A Lukewarm Defence of Yet Another TV Adaptation

If you follow my Twitter, you’ll probably know that I just read Les Misérables (in Donougher’s nicely approachable translation). You may have also picked up that I used to hate Les Mis despite never having consumed any media relating to it. And the only reason I went from irrational hatred to picking up what cannot be described as a ‘quick read’ is the recent BBC TV adaption of the book.

Whenever there’s a new TV adaptation of a classic book, there tends to be fuss around how faithful it is, the casting, the directorial choices, and whether we really need more TV adaptations of classic books. There are plenty of other stories to be told, after all. Making more adaptations often seems to just give English teachers more options when they need to show the class a screen version of the text as a treat/bribe/[insert better reason here] (watching the 1970s ‘Tis Pity She’s A Whore film at A Level was more of a punishment, to be honest). Fresh adaptations of newer books give more stories a chance and possibly lessen period drama fatigue.

Regardless of this, I seem to be defending to some extent making more of these adaptations of old books. There’s plenty of good reasons to defend them—a chance to update interpretations of the text on screen, lots of old ones are quite bad, can finally make that very faithful or incredibly not faithful version that was needed—but I’m going to go with my personal one: bringing new audiences to books and ideas.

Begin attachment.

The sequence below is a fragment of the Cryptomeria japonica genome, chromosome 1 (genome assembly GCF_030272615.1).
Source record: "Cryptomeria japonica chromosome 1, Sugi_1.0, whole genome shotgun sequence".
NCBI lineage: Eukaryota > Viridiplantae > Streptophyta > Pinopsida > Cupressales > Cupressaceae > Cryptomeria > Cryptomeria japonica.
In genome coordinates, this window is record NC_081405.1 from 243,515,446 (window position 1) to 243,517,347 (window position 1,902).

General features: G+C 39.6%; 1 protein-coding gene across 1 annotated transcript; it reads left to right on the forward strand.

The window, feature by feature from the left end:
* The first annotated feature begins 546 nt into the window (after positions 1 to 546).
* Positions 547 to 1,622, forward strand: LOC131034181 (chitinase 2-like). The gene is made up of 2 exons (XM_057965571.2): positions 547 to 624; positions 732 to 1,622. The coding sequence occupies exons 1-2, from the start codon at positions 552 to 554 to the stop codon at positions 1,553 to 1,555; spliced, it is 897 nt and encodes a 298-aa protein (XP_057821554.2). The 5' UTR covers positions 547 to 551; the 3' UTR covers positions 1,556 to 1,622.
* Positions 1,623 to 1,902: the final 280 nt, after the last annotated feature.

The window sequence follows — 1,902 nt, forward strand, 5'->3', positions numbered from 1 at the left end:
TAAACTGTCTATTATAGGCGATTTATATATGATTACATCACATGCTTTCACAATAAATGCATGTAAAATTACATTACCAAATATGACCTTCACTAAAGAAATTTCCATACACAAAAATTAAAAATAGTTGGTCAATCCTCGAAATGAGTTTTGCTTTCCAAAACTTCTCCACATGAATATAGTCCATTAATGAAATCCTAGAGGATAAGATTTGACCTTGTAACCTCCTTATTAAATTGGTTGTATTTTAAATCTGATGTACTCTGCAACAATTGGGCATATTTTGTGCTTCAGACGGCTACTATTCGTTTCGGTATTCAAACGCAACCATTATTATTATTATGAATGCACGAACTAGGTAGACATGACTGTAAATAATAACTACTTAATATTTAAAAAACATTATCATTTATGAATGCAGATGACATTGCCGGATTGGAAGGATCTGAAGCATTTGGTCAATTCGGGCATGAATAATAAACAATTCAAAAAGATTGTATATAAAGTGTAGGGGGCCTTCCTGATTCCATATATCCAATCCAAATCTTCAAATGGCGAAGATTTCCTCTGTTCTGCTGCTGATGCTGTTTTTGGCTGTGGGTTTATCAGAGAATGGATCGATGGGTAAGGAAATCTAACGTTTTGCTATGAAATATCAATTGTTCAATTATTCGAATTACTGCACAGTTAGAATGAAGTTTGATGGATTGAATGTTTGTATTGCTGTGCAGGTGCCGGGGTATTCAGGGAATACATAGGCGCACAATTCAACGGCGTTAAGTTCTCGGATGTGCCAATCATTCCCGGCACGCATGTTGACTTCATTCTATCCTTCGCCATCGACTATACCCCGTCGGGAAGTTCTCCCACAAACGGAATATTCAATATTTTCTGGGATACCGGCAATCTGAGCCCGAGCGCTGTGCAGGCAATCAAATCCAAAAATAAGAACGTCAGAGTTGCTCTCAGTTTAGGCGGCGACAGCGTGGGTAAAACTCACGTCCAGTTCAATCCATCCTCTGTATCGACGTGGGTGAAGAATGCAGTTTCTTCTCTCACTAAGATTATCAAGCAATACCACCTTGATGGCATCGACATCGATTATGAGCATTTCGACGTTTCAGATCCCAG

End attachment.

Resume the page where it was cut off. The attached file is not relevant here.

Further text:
I hated Les Mis because I was on the internet around the time that the film of the musical of the book (must be said like that for full adaptation value) came out. Those who weren’t on the internet around this time may not be aware of quite how many people were obsessive about Les Mis. There was endless debate, screenshots, jokes, calling it ‘The Brick’ like everyone knew exactly what you meant, being obsessed with characters who turn up a long way in and then die not a huge number of pages later, and the songs. Oh, the songs. I hadn’t even heard the songs, but I felt like I had.

So I hated it. I don’t like musicals so that felt like justification, but really it was the fact so many people wouldn’t shut up about it. I lived my life for a number of years happy in my dislike of it. I had no interest in the news there was a TV adaptation. In fact, one of the main reasons I was willing to try watching it was because I spend a lot of time around people who study the eighteenth and early nineteenth century who were also going to give it a go, and they said the first episode was good. So I watched it. And it was.

Now, I don’t care if you think it was a good adaptation or a good piece of drama or what the hell was that font. That doesn’t matter. What matters is that I enjoyed it, hooked on the story and Javert’s endless “Jean Valjean!” and the fact there was less dialogue than there was David Oyelowo and Dominic West glaring and doing a lot of silent acting at each other. And because I enjoyed it, I gave up my irrational dislike and a few months later, actually read the book.

I conclude my lukewarm defence of all these damn classic book screen adaptations by saying maybe it doesn’t matter if people read these books or get into them, but at least the adaptations are ways people can get into these stories which are often referenced in other places and are also ripe for reworking and retelling in updated and interesting ways. Though that is venturing worryingly far into saying adaptations are good for creating the kind of annoying fandom that made me hate Les Mis in the first place.